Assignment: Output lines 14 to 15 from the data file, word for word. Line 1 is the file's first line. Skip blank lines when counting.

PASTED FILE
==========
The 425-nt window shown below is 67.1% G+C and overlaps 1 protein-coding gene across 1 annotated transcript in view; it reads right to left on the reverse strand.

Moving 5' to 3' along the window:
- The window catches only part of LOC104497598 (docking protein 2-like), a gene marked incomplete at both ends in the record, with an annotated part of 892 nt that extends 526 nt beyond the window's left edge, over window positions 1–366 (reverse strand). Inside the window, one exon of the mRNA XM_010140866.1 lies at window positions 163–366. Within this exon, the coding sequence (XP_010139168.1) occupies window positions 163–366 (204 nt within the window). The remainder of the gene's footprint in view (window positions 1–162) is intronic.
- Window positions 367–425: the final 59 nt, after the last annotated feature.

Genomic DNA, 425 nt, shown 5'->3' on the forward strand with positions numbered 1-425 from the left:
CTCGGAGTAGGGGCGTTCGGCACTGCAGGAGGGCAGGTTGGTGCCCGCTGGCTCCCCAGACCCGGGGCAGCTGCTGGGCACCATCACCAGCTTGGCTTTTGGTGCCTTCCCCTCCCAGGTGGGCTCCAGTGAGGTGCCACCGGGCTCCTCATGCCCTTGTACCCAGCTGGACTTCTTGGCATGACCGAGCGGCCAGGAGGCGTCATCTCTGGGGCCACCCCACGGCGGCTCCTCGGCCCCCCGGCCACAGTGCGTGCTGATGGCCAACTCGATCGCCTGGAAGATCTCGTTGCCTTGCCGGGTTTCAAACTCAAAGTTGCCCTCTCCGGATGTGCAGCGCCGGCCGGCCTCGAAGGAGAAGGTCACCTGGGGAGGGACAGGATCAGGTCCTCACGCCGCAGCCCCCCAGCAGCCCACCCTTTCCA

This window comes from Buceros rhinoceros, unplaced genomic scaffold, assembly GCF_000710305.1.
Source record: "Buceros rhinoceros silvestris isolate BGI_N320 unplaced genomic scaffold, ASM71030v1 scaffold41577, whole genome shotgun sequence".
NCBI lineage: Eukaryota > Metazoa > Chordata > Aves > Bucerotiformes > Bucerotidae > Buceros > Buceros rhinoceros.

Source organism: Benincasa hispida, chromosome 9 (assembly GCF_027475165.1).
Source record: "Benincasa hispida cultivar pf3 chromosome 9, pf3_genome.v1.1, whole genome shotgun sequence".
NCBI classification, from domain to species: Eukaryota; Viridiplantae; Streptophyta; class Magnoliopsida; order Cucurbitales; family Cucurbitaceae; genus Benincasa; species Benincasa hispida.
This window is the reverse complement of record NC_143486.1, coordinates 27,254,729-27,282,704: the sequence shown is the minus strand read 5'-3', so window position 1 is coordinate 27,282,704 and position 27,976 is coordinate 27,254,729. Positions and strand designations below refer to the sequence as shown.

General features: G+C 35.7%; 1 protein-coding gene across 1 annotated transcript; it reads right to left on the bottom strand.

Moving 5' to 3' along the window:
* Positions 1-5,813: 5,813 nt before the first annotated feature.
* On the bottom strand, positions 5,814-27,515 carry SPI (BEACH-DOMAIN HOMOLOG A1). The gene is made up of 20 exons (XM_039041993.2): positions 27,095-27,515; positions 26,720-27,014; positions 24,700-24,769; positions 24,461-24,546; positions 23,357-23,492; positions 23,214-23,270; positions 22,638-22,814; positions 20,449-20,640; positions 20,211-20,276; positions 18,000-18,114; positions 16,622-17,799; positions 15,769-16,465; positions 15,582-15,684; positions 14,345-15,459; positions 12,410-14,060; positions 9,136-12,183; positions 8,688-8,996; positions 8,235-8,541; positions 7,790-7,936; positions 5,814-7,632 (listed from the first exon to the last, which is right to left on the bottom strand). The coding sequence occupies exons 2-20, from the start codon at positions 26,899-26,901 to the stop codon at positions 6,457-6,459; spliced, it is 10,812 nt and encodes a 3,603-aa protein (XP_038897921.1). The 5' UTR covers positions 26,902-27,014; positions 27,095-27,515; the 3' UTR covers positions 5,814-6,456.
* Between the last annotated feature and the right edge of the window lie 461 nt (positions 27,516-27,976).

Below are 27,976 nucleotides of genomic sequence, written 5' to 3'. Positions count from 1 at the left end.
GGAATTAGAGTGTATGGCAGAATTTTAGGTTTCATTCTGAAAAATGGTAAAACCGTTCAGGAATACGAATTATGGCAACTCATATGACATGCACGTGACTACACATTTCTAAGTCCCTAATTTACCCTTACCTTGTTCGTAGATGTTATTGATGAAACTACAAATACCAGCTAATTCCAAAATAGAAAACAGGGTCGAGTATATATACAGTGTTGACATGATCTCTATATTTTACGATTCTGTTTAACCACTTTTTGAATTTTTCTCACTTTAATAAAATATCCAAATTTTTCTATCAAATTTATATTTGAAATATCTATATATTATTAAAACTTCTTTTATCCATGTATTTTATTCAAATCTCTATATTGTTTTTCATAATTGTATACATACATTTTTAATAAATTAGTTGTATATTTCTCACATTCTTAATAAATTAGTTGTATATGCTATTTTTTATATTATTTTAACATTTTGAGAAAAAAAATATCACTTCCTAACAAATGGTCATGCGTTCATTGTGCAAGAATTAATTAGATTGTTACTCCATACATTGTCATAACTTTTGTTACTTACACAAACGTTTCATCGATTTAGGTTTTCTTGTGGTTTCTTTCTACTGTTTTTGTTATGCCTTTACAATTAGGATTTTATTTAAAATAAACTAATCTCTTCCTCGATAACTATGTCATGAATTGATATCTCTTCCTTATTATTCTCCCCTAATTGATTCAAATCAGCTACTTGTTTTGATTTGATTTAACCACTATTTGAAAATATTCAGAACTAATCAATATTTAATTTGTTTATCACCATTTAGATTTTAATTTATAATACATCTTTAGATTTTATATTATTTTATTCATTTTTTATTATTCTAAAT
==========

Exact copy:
General features: G+C 35.7%; 1 protein-coding gene across 1 annotated transcript; it reads right to left on the bottom strand.

Moving 5' to 3' along the window: